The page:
The state of my ideas today leads me to prefer not the essay (and that amount of peremptoriness that it allows) but the dialog genre, a real dialog, in other words discussing with a non-fictional interlocutor, but at the same time still a fictitious dialog, in other words written while pretending that it is spoken.
— Italo Calvino, 1974 (more)
don’t you want to help?
go over there and get in the box.
above: from Ghost World (Terry Zwigoff, Daniel Clowes)
The Korova milkbar sold milk-plus, milk plus vellocet or synthemesc or dencrom, which is what we were drinking. This would sharpen you up and make you ready for a bit of the old ultraviolence. - Alex, A Clockwork Orange by Anthony Burgess
I ordered french fries and a large milk. It was a down time between buses. There weren’t any other customers. The station was small but with very high ceilings that made sounds echo. The hanging lights had the longest pull strings I’d ever seen and there were flies hanging on them, swaying in the weak little breeze made by a dying fan.
The milk was ice-cold and I drank it so fast I got a stabbing headache. I was pushing on my forehead hard with both hands and the waitress’s face got a little softer. “Thirsty, huh?” I nodded. “Where you headed?” I shrugged.
"Your uncle said Dentsville. Did I hear him say he was your uncle? You have people out that way?"
I said, “Can I have another milk?”
She put it down in front of me and I went for it. I couldn’t put it down. She started laughing when I asked for a third one. She said, “Good lord. I hope you don’t drink your liquor like that!”
I said, “No.” - Roberta Rohbeson, Cruddy by Lynda Barry
The first installment of my monthly book column, MAINTENANCE - named for Mierle Laderman Ukeles, pictured here - is up now at Bad at Sports.
Even if you just set up a video camera on a tripod and push record randomly without making a decision about what’s in front of the camera or when, you and the camera are making edits. – Wynne Greenwood in Colouring Outside The Lines, 2008
Something’s missing that was once essential to me and is so no longer. I don’t need it anymore, as though I had lost a third leg that until then kept me from walking but made me a stable tripod. It’s the third leg that’s now missing. And I’ve gone back to being someone I never was. I’ve gone back to having something I never had before: just my two legs. – Clarice Lispector, The Passion According to G.H., 1964
2000: more shows in olympia.all the shows where i’d make the video the day of the show, like when cola first talked and was wearing the same outfit as tracy and said ‘anybody can do what you’re doing.’ – show archive, tracyandtheplastics.com
So Tracy + the Plastics (1999-2006) is Wynne Greenwood’s band. The sounds are Wynne, on drum machine and disc sampler and mic. The performances are Wynne too, singing and acting as Tracy, live, and standing in front of a video with the Plastics—Nikki and Cola—in it.
The Plastics are Wynne too, and they exist only in the video (and also, in a choose-your-own-adventure murder mystery movie Wynne wrote. In that version, the Plastics are a girl group, a girl gang who operate a pawn shop and replace parts of their bodies with electrically-colored pieces of plastic that fell from the sky sometimes). Tracy and Nikki and Cola talk to each other—like, Tracy will tell Cola there’s peanut butter on her face, or Nikki’ll be checking email and somebody wants her to do something terrible, and she’ll say Tracy, what the hell?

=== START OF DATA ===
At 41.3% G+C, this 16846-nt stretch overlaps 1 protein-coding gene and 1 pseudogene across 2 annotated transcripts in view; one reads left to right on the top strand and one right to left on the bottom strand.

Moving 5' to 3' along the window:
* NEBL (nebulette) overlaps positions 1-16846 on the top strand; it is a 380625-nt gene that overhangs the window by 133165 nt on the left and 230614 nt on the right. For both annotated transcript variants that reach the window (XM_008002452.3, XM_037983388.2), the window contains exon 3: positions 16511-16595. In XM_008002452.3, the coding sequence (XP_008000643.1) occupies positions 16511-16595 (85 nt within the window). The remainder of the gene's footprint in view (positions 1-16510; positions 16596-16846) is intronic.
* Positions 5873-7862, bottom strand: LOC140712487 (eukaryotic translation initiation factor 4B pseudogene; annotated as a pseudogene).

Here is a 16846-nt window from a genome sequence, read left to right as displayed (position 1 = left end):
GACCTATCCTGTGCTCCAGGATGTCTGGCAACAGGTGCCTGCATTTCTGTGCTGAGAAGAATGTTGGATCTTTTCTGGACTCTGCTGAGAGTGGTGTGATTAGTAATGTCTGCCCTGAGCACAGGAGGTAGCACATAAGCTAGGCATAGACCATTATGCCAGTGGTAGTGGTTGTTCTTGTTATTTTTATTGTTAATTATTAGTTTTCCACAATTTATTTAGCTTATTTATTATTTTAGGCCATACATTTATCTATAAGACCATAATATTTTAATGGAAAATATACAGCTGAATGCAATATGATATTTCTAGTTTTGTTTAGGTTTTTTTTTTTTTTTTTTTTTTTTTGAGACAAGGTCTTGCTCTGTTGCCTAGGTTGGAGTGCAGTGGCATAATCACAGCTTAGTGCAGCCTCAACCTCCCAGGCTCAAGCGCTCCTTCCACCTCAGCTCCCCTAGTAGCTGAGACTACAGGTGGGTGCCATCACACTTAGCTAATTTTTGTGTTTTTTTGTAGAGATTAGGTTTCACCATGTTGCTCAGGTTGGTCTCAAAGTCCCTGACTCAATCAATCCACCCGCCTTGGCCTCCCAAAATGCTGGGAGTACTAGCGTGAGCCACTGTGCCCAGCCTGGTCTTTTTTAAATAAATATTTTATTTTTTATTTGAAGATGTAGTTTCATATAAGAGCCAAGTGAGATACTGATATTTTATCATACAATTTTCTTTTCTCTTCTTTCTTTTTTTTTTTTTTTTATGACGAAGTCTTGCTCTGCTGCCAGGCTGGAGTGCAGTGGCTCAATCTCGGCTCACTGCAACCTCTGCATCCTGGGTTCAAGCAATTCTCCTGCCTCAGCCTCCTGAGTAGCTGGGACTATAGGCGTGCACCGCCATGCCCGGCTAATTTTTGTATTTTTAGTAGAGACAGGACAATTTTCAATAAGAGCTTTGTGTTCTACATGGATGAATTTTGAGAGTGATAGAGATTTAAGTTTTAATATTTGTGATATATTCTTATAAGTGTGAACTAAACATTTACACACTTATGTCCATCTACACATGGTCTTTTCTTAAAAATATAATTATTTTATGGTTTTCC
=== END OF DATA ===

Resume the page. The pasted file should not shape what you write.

Tracy and Nikki and Cola talk to you too—like, they’ll start clapping and singing together, and ask you to help. “Everybody should mean everybody,” says Tracy. “That should mean you, and you and you, and everybody.” Her voice sounds young and sarcastic, a little birdlike at the edges. Straight truth to power. “Maybe pretend that you are in the grocery store, having to defend your queer body or your radical politics. Pretend you’re trying to figure out an accessible language for you to use together. Don’t stop. Just don’t stop.”
There is a moment on the Women’s Liberation Rock Band comp that came out a couple years ago, it’s the audience at a show after a song, in the 1970s, and they’re screaming “play it again!” They don’t want a new song, they don’t want to go home, they want the moment again. When Cola interrupts Tracy’s monologues and asks her to “sing the song about being gay,” Wynne holograms that moment—not “sing it again,” but “don’t stop singing,” and “don’t forget the other song,” and break down the walls behind and in front, then suddenly we’re all on stage and we’re all trying to sing together. Cola probably still has peanut butter on her face, but that’s OK too.
P.S. These are Tracy + the Plastics’ albums: Muscler’s Guide to Videonics (Chainsaw, 2001), Forever Sucks EP (Chainsaw, 2002), Culture for Pigeon (Troubleman Unlimited, 2004), Real Damage Split EP w/ the Gossip (Dim Mak, 2005). “Henrietta” is my personal favorite Tracy + the Plastics song, so maybe start with that one if you’re looking for a place to start. The “heyyyyy hey heys” on “What You Still Want” are stunners too though, especially if you like deep-bending your knees when you’re dancing.
P.P.S. These are some of the bands I saw play with Tracy, in case like you want to hear more from that time and headspace: The Gossip, Sleater-Kinney, The Need, Lesbians on Ecstasy, Jackie O Motherfucker, Le Tigre, Erase Errata, Peaches, The Quails, Mika Miko, and Anna Oxygen. There’s a full list on her website.
IMAGES: (red) Wynne Greenwood by Stephanie Mitchell, (blue) Pintura Habitada by Helena Almeida
LOVE: I wrote this because my dear Christy LeMaster asked me to. She featured Culture for Pigeon at April’s Crimson Glow, and printed this mini-essay in the program. Love also to Crimson Glow’s Claire and Latham, and to the Whistler for hosting.